A simple, moist and fluffy chocolate cake, topped with the easiest silky frosting ever? Sounds like heaven to me. This chocolate sheet cake with ganache frosting is the perfect treat to make you feel like a pro-baker, even if you just graduated from cake mixes.
I don’t know about you, but I take chocolate cake very very seriously. A dry, flavorless one is a severe crime in my eyes. This recipe had to be absolutely perfect before it even saw the light of day on this blog!
My mission? To create a cake that was flavorful, fluffy, and moist. It doesn’t rely on a heavy frosting to be tasty. It is complemented by a silky ganache that makes it even better!
The first batch was dry and bland, with the next few batches more like a brownie than a cake. But I persevered, and in front of you today is the perfect, easy-to-make, one-layer chocolate cake! Cue the confetti, please.
With Valentine’s Day right around the corner, what better way to celebrate than with the most romantic of flavors: chocolate?
And if it’s just you this V-Day whip it up for yourself and relish in the fact that you don’t have to share it. You can eat the whole thing, like I almost did!
Of course, this simple cake can also be made for birthdays, graduations, anniversaries, or just whenever the need for cake strikes.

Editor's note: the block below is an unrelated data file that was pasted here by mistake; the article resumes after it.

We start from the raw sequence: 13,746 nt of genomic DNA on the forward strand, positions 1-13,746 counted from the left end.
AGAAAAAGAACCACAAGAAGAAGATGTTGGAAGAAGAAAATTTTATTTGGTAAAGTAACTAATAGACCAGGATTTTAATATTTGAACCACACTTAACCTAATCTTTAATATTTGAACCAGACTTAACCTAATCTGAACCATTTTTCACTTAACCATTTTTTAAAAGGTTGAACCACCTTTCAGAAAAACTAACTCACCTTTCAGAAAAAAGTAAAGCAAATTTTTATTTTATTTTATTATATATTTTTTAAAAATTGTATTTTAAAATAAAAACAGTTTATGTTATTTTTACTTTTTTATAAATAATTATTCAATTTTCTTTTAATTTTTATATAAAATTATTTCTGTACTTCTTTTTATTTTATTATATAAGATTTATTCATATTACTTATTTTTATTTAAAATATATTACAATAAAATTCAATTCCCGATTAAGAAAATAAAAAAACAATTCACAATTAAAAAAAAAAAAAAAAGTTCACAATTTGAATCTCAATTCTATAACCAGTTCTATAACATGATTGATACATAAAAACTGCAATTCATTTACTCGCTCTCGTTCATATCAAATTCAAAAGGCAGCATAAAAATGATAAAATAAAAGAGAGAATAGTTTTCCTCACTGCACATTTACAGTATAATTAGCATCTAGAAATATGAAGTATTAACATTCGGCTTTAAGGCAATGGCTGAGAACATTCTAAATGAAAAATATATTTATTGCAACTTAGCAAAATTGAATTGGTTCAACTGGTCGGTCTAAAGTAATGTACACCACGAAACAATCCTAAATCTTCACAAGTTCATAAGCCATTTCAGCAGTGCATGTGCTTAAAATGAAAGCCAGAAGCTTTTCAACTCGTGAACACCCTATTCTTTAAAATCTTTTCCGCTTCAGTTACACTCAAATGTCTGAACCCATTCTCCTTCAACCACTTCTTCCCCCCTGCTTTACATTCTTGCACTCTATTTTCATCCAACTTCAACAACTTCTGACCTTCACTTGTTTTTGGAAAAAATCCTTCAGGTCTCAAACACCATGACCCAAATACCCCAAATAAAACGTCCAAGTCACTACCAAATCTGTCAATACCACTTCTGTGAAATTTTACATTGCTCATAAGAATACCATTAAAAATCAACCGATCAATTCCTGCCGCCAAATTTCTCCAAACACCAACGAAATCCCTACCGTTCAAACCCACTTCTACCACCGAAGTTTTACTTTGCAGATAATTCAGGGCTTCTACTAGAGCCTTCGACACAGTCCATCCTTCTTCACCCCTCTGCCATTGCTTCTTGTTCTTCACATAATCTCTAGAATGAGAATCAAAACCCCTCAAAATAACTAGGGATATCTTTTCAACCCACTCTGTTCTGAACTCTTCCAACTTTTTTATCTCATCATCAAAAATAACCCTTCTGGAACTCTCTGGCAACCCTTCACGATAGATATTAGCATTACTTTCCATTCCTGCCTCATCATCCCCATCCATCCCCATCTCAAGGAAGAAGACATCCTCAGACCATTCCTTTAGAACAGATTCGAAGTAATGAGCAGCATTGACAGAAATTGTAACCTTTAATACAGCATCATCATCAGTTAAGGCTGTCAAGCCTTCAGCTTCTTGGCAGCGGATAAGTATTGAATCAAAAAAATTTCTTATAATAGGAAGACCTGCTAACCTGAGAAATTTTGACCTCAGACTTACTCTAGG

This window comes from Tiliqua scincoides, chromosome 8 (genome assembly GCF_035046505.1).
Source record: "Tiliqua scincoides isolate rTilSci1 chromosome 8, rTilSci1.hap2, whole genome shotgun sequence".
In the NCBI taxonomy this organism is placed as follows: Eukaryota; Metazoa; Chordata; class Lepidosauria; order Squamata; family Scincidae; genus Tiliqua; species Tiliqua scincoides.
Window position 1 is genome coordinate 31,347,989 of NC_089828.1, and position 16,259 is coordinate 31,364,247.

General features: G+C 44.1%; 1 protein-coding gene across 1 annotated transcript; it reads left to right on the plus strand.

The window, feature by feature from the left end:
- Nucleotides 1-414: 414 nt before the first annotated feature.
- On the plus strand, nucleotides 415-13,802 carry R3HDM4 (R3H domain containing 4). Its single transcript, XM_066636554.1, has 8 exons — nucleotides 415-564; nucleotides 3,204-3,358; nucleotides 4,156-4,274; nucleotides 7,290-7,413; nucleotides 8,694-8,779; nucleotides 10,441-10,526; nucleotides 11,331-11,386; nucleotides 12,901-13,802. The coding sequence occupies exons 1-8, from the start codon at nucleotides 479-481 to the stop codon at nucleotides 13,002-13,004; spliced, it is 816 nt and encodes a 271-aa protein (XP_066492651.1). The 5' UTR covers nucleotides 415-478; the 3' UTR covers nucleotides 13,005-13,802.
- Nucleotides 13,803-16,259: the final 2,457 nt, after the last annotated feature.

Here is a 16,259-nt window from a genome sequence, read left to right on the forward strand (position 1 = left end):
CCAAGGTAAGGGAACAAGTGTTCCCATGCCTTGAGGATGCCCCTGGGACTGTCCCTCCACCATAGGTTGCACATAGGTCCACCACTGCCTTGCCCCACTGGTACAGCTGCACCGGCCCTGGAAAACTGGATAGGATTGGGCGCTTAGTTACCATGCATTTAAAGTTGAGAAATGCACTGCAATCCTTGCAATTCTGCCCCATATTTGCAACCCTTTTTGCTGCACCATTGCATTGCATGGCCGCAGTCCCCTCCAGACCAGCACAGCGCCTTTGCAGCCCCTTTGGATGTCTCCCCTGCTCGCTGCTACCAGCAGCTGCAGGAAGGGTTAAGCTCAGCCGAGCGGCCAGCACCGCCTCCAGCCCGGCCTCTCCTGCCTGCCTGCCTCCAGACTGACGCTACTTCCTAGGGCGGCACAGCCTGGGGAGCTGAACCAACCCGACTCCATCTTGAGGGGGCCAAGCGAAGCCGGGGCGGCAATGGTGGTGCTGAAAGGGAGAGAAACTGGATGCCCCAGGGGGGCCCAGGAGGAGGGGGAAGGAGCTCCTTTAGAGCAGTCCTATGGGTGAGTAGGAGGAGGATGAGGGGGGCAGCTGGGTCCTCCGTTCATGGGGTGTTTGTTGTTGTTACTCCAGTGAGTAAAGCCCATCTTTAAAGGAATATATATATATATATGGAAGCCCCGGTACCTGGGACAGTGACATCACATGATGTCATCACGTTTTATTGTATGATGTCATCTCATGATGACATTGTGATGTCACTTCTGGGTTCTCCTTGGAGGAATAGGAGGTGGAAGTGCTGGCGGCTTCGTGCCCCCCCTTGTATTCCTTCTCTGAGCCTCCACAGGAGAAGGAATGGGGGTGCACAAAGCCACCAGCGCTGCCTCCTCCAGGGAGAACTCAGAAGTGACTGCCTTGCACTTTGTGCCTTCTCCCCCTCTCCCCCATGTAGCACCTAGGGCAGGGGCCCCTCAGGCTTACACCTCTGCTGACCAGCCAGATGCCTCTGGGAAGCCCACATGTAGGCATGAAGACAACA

But it doesn’t have to be hard to make a delicious dessert from scratch, right at home. Today I’m sharing not only this recipe, but the best tips on how to prevent a baking disaster and how to make the perfect chocolate ganache!
Ingredients for chocolate sheet cake with ganache frosting
You know we like to keep things approachable around here, so of course, we’re working with a very basic ingredients list:
- All-purpose flour: Gives the cake structure, and is the best flour for using with cocoa powder
- Unsweetened cocoa powder: For chocolate flavor, we’re using basic unsweetened cocoa powder, not Dutch-processed. My absolute favorite is Ghirardelli’s, but I’ve heard great things about Hershey’s, as well.
- Instant coffee powder: Enhances the chocolate flavor, so don’t skip. Use a strong, good-quality kind. I am, of course, partial to Blue Mountain’s Jamaican coffee powder.
- Baking soda: For leavening and to balance out the acidity of the cocoa powder and other acidic ingredients that we’ll use.
- Fine sea salt: A small amount of salt to balance sweetness is always used in baking.
- Granulated sugar: I like plain white granulated sugar in this recipe.
- Sour cream: Full-fat sour cream for moisture.
- Vegetable oil: Because oil makes cakes much more moister than butter. Don’t worry, you won’t even miss the butter in this cake. Plus, you don’t have to pull out the stand mixer!
- Buttermilk: For tang and to help us achieve that soft texture. Use full-fat buttermilk; I do not recommend substituting with whole milk or plant milk.
- Eggs: We’ll need just two large eggs for this cake.
- Boiling hot water: An important ingredient to “bloom” the chocolate, explained more a little below.
How to make a simple chocolate cake from scratch
You’ll use the basic cake-mixing method to make this cake: dry ingredients in one bowl, liquids in another, combine, mix, then bake.
- As always, we start by pre-heating the oven, and preparing our baking pan. Always do these steps first, lest you want to bake in a cold oven or end up with a stuck cake.